December 2001 – February 2002
Diana Winston, an involved activist, tried to give it all up so she could develop her Buddhist practice. It didn’t work. It felt like the piece of herself that was deeply concerned with justice was cut off. Then she discovered a path towards freedom: social engagement in a Dharma context.
I wanted to liberate my mind, and I wanted all beings to find freedom. I felt these two desires didn’t have to be mutually exclusive. [At first] I thought about tIle Catholic workers’ movements and other religious volunteer service programs. Christians mixed together service and religion quite easily; Western Buddhists didn’t seem to do it much. Of course Buddhism was so new in America. I imagined a kind of training program where people could bring gether service and social change work with their Buddhist practice.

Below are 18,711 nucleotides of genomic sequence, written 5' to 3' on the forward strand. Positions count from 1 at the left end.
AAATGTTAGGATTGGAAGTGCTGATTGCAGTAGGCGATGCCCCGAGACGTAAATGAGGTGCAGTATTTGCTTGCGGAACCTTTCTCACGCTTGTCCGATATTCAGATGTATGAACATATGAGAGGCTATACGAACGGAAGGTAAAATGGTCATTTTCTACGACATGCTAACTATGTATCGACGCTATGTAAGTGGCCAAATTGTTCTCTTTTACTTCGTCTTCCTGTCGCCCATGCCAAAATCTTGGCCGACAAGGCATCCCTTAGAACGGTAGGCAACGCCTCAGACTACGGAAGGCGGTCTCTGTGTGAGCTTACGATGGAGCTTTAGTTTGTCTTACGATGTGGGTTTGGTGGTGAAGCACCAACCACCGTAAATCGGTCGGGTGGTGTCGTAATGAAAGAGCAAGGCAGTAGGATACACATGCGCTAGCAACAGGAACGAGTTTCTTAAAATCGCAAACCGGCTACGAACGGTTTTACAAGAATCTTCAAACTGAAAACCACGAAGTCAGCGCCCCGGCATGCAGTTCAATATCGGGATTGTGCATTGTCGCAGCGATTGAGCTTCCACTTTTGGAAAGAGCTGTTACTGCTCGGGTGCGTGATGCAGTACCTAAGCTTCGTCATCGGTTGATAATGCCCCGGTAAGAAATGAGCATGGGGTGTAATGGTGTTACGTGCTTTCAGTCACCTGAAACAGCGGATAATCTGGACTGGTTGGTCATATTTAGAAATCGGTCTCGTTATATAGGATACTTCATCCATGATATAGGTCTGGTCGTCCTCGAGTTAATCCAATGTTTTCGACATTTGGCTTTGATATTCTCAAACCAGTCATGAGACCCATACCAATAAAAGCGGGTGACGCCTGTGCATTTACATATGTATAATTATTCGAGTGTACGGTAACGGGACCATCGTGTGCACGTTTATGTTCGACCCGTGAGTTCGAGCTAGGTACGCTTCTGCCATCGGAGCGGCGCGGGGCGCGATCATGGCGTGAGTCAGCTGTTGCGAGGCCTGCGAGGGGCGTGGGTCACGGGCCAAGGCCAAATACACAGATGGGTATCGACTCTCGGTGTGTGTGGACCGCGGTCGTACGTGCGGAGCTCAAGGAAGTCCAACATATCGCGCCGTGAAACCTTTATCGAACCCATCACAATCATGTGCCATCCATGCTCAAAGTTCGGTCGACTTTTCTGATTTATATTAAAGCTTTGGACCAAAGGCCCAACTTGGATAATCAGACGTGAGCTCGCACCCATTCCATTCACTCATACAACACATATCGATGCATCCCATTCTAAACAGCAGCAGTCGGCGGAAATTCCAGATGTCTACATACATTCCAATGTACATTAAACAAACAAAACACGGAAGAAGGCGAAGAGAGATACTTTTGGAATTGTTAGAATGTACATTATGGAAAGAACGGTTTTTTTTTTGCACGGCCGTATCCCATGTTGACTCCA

So I wrote to Buddhist Peace Fellowship (BPF) with my idea a a proposal of how to make it happen. As it turns out, Robert Aitken Roshi was advocating the same thing, so a few months later I was hired to research and develop the program.
It now called BASE, the Buddhist Alliance for Social Engagement, where small communities are formed for at least six months at a time to practice and serve in the world. Members work in hospices and soup kitchens, in prisons and in human rights groups. They meditate together and go on retreat, and study and train and support each other it this difficult ongoing work. There have been BASE programs in the last six years for people working with the homeless, in prisons, as educators, and for youth. The BASE program met my need to pull my interests together, to avoid fragmentation, and to see social engagement as a path of Buddhist practice….socially engaged buddhism